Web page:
Man involved in smuggling attempt of 23 puppies, about half which died, pleads guilty.
A man involved in an attempt to smuggle 23 puppies into Singapore, 11 of which later died, pleaded guilty on Thursday (Apr 25) to various charges under the Animals and Birds Act as well as drug charges.
Singaporean Cheow Yon Siong, 53, admitted to helping his accomplice, 23-year-old Malaysian Yeun Jian Iun, in the smuggling attempt.
The two men had tried to take the puppies – nine poodles, five shih tzus, four pomeranians, three French bulldogs and two golden retrievers – on Cheow’s yacht into Singapore on Oct 28, 2016.
The Police Coast Guard stopped the Singapore-registered yacht for routine inspection and heard the sound of dogs barking, which came from cargo that was covered with large pieces of cloth.
The puppies were kept in cramped conditions in six cages – with no food or water – and were very young, estimated to be between four to seven weeks old, the court heard.
An Agri-Food and Veterinary Authority of Singapore officer said they were likely only recently weaned due to their young age and were unlikely to have been vaccinated.
After they were found, some of the puppies began vomiting and having diarrhoea, and could not eat on their own. They were infected with parvovirus, said Deputy Public Prosecutor Theong Li Han and 10 of the youngest died by late November, with another euthanised.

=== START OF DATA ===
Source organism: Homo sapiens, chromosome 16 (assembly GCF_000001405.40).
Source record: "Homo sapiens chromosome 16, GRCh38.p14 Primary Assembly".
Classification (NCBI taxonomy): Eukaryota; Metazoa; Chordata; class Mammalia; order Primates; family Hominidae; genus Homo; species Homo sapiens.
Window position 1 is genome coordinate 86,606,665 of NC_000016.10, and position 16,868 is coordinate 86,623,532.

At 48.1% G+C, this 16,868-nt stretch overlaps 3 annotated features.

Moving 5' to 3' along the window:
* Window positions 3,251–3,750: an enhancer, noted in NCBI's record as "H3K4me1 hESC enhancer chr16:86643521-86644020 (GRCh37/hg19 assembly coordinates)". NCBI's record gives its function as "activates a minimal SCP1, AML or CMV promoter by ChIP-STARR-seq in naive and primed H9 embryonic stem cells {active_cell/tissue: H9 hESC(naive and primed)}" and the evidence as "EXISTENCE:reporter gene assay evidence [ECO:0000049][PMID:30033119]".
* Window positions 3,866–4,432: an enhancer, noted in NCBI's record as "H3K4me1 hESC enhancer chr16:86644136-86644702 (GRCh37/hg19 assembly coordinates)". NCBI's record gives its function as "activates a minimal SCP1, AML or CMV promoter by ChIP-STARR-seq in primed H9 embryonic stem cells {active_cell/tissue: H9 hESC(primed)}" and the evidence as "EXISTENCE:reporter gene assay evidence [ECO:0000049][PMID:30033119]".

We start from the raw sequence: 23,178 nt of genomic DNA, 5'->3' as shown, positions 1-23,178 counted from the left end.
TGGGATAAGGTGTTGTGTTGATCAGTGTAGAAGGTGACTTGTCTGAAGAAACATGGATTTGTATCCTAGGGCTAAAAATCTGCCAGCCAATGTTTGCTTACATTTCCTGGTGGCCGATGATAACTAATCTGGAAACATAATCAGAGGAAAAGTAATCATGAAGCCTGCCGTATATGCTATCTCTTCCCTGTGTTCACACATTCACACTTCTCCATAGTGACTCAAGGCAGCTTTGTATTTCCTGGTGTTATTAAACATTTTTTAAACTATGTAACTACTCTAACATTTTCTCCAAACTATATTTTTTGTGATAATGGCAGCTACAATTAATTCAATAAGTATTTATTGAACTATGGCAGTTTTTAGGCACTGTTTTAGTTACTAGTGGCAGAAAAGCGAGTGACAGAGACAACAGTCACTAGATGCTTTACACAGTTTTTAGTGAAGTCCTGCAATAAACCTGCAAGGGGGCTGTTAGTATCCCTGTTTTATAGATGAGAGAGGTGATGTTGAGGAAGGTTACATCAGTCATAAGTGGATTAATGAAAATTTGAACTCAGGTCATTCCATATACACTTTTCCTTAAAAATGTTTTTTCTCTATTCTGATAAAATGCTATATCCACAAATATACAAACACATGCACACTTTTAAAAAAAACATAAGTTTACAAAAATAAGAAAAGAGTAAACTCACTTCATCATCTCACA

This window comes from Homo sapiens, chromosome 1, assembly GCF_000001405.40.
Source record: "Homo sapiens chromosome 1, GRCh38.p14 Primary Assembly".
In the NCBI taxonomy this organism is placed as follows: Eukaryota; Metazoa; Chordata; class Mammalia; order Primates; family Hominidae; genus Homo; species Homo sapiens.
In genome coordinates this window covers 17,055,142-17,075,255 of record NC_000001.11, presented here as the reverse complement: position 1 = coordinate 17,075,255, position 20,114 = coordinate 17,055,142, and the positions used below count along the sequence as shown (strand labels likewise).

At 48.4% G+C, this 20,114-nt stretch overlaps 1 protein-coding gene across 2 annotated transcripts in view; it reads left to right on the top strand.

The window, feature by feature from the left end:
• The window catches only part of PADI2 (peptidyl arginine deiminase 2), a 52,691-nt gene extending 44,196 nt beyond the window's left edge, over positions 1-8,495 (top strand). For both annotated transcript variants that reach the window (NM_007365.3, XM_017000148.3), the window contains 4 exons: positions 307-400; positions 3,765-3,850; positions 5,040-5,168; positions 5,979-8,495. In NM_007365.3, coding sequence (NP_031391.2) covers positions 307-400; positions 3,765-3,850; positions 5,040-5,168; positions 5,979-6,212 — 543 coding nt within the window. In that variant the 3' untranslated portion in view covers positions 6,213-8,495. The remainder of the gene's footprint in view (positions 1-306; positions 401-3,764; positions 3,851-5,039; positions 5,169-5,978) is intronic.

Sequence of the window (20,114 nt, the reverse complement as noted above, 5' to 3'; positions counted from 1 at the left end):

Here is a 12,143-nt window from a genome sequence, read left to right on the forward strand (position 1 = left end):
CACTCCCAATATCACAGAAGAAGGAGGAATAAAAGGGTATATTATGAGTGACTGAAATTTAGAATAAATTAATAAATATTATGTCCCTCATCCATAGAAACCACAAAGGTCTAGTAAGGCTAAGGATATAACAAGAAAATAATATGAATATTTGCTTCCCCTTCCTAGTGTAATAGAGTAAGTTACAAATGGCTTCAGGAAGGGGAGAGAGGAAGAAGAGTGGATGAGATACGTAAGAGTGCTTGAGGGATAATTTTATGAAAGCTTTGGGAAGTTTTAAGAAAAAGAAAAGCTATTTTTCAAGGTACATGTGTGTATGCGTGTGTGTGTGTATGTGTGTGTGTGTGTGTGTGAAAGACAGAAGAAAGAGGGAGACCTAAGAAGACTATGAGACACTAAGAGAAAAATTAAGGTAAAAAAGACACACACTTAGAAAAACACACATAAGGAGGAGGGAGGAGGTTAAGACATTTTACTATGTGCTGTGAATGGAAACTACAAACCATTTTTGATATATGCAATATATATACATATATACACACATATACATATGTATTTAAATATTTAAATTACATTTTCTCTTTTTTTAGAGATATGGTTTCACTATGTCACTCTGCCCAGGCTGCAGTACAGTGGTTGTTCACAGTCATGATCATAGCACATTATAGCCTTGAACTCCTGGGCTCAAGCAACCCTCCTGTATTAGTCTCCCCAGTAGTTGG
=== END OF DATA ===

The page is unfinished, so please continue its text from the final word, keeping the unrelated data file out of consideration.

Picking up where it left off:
The court heard that Yuen had been promised S$1,000 by a middleman to smuggle the puppies from Malaysia’s Sebana Cove into Singapore.
On top of these offences, Cheow also pleaded guilty to two charges of possessing and consuming methamphetamine.
AVA’s prosecuting officer Yap Teck Chuan said one of the important purposes of the Animals and Birds Act is to prevent the spread of diseases – especially rabies – into Singapore.
He added that Malaysia had an outbreak of rabies in September 2015 and has not been declared free from it to date. Additionally, 10 of the puppies died from parvovirus, a contagious animal disease, and all of the dogs were subjected to emotional and physical suffering.
Cheow will return to court for sentencing next month.
For illegally importing the animals and causing them suffering, he can be jailed for up to a year, fined up to S$10,000 or both.
Yeun had been sentenced to eight months’ jail in December 2016.
Articles and pictures by CNA/ll(mi)